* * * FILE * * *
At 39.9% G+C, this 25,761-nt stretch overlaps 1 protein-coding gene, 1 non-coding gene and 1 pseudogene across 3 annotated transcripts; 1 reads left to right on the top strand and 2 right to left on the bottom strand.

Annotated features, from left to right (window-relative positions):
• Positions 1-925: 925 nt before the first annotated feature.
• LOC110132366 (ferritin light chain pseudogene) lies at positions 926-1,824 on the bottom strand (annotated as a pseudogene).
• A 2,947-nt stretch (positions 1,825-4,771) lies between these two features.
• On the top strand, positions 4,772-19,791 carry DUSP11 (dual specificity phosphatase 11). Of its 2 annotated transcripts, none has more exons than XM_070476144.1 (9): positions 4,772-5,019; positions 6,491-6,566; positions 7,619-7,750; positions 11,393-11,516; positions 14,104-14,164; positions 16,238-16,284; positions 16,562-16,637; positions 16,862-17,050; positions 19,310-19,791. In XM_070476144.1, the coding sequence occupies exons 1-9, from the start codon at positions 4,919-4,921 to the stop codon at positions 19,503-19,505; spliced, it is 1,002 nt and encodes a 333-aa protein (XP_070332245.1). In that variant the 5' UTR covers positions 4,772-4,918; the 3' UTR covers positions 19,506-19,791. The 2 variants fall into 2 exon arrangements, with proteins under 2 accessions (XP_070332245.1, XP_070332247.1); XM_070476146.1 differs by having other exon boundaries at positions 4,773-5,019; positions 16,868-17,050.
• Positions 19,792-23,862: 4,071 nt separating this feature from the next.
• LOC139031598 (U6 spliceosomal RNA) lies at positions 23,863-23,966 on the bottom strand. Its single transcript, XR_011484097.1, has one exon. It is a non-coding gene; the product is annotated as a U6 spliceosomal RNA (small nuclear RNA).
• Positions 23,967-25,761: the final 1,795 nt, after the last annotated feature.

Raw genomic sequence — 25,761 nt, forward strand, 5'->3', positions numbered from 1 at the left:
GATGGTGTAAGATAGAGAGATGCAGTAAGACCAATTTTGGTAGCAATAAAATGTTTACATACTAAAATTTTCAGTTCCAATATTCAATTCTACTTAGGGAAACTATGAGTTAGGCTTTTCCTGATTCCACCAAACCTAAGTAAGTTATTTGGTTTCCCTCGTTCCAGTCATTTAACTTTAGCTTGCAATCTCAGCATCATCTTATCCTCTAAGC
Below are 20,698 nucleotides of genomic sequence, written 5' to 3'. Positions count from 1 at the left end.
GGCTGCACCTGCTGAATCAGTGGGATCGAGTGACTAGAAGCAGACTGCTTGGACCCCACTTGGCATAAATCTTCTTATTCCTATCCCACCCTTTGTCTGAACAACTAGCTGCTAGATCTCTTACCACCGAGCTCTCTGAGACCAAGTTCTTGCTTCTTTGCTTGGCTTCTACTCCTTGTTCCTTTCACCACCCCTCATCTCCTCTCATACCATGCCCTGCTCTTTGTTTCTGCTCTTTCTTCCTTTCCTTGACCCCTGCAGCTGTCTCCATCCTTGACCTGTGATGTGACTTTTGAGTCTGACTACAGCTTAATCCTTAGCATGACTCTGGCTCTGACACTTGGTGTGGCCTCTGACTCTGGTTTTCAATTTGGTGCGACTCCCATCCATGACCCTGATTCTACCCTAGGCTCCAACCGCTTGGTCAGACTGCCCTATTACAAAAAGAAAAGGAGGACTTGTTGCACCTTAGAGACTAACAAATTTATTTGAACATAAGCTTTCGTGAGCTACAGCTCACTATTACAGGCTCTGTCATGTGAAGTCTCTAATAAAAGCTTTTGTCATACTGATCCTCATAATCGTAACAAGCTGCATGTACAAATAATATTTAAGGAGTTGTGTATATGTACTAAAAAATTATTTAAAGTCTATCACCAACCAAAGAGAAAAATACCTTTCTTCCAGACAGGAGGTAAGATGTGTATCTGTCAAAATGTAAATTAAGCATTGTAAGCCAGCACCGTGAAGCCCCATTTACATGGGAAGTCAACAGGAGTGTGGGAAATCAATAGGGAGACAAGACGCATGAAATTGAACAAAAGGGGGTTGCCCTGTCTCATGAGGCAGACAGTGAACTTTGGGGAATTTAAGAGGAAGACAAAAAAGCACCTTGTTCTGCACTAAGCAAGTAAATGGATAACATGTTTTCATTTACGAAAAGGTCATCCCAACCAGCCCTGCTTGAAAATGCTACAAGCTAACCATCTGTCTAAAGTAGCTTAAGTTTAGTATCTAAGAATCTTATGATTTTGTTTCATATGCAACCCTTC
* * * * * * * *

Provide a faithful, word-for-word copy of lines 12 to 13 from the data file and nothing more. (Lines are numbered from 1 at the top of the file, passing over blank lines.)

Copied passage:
Below are 20,698 nucleotides of genomic sequence, written 5' to 3'. Positions count from 1 at the left end.
GGCTGCACCTGCTGAATCAGTGGGATCGAGTGACTAGAAGCAGACTGCTTGGACCCCACTTGGCATAAATCTTCTTATTCCTATCCCACCCTTTGTCTGAACAACTAGCTGCTAGATCTCTTACCACCGAGCTCTCTGAGACCAAGTTCTTGCTTCTTTGCTTGGCTTCTACTCCTTGTTCCTTTCACCACCCCTCATCTCCTCTCATACCATGCCCTGCTCTTTGTTTCTGCTCTTTCTTCCTTTCCTTGACCCCTGCAGCTGTCTCCATCCTTGACCTGTGATGTGACTTTTGAGTCTGACTACAGCTTAATCCTTAGCATGACTCTGGCTCTGACACTTGGTGTGGCCTCTGACTCTGGTTTTCAATTTGGTGCGACTCCCATCCATGACCCTGATTCTACCCTAGGCTCCAACCGCTTGGTCAGACTGCCCTATTACAAAAAGAAAAGGAGGACTTGTTGCACCTTAGAGACTAACAAATTTATTTGAACATAAGCTTTCGTGAGCTACAGCTCACTATTACAGGCTCTGTCATGTGAAGTCTCTAATAAAAGCTTTTGTCATACTGATCCTCATAATCGTAACAAGCTGCATGTACAAATAATATTTAAGGAGTTGTGTATATGTACTAAAAAATTATTTAAAGTCTATCACCAACCAAAGAGAAAAATACCTTTCTTCCAGACAGGAGGTAAGATGTGTATCTGTCAAAATGTAAATTAAGCATTGTAAGCCAGCACCGTGAAGCCCCATTTACATGGGAAGTCAACAGGAGTGTGGGAAATCAATAGGGAGACAAGACGCATGAAATTGAACAAAAGGGGGTTGCCCTGTCTCATGAGGCAGACAGTGAACTTTGGGGAATTTAAGAGGAAGACAAAAAAGCACCTTGTTCTGCACTAAGCAAGTAAATGGATAACATGTTTTCATTTACGAAAAGGTCATCCCAACCAGCCCTGCTTGAAAATGCTACAAGCTAACCATCTGTCTAAAGTAGCTTAAGTTTAGTATCTAAGAATCTTATGATTTTGTTTCATATGCAACCCTTC